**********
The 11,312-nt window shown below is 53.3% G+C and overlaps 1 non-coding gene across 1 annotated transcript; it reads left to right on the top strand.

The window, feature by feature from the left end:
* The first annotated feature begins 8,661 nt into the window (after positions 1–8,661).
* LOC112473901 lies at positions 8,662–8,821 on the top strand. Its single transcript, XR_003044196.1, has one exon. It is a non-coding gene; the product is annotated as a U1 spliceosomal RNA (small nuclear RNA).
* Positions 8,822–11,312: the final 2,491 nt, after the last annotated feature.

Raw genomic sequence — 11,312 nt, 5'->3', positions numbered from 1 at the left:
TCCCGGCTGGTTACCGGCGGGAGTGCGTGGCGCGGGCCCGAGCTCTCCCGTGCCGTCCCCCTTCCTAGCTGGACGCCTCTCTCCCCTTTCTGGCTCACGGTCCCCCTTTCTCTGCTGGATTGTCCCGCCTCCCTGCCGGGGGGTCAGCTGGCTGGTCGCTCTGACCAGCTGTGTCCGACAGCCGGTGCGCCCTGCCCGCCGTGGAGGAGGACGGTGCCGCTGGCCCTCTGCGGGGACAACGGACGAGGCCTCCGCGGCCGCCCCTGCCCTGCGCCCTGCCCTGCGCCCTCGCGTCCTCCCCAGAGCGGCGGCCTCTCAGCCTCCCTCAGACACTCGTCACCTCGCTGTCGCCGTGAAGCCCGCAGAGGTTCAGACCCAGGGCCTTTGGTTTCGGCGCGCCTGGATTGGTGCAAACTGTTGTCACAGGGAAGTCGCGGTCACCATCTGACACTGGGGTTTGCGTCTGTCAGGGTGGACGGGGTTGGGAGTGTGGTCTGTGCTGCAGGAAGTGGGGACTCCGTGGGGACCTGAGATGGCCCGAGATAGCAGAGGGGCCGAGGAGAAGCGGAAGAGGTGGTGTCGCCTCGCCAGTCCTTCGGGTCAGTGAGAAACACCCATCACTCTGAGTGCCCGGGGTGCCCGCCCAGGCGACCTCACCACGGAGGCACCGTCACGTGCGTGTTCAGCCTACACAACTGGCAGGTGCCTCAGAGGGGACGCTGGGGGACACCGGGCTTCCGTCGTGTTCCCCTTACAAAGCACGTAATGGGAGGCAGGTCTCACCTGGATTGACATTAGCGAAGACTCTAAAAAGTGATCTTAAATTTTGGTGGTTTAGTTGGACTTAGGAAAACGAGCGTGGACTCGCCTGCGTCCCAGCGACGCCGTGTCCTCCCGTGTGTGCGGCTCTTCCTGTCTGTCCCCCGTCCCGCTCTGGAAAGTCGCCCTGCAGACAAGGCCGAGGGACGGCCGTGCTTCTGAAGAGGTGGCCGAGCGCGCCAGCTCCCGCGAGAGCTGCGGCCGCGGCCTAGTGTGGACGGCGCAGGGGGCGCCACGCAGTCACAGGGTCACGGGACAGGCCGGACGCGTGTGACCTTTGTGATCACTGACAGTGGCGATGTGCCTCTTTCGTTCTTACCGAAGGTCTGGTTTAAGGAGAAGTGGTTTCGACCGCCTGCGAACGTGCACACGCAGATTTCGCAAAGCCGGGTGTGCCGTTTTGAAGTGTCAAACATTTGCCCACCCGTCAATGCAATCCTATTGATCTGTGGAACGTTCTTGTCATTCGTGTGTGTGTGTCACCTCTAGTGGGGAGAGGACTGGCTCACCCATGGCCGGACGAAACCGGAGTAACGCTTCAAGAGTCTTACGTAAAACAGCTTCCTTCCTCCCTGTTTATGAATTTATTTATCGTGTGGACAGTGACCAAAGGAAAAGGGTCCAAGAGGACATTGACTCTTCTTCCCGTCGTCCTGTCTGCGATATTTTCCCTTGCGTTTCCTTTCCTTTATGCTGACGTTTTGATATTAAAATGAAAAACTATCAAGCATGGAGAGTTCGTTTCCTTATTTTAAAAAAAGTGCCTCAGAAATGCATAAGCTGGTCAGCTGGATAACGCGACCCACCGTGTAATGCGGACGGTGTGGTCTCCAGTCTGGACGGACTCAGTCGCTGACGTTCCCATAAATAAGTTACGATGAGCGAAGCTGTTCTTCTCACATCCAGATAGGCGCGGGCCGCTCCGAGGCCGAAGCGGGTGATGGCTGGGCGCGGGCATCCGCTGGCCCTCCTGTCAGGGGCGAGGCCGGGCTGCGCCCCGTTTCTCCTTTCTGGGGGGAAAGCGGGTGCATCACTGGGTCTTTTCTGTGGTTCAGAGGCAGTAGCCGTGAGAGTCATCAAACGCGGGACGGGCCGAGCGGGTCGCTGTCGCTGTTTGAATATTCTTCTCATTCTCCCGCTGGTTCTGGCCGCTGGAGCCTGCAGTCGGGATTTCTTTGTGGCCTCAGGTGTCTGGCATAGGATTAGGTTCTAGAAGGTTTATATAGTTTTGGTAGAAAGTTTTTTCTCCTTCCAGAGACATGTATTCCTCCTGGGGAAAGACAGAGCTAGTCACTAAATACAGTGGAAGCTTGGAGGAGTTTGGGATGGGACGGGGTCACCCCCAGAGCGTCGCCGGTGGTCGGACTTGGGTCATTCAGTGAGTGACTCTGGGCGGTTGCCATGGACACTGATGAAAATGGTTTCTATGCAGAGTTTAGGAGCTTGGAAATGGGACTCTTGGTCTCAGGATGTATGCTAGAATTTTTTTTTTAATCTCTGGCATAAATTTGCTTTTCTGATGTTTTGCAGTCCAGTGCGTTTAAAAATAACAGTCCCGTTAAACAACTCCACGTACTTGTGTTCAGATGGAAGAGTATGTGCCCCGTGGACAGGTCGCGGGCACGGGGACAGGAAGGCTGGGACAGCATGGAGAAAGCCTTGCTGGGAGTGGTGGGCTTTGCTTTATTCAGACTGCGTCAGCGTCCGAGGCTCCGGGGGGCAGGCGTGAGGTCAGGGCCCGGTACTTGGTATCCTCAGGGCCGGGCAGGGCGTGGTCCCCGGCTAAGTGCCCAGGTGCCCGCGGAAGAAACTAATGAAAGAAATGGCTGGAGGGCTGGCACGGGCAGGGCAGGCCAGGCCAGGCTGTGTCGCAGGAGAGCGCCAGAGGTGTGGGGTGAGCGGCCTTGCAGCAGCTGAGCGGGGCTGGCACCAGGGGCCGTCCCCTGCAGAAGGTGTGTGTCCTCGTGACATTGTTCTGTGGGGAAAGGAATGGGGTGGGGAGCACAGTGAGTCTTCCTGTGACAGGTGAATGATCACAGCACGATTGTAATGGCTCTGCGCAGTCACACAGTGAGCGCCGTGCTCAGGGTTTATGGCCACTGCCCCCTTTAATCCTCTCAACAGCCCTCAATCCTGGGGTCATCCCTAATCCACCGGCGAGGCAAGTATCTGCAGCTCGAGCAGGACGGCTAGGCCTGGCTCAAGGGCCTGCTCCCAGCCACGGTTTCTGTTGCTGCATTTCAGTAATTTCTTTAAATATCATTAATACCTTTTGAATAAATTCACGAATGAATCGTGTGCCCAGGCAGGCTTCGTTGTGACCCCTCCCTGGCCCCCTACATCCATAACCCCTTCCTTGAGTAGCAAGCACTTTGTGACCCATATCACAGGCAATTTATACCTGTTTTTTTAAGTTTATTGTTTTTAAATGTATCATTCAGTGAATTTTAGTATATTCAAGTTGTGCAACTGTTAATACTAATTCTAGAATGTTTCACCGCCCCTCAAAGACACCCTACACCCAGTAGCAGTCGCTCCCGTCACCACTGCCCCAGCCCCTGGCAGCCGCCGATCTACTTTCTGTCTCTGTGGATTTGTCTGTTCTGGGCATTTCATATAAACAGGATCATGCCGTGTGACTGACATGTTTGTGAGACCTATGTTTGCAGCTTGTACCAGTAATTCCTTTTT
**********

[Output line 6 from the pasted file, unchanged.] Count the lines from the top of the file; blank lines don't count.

Raw genomic sequence — 11,312 nt, 5'->3', positions numbered from 1 at the left: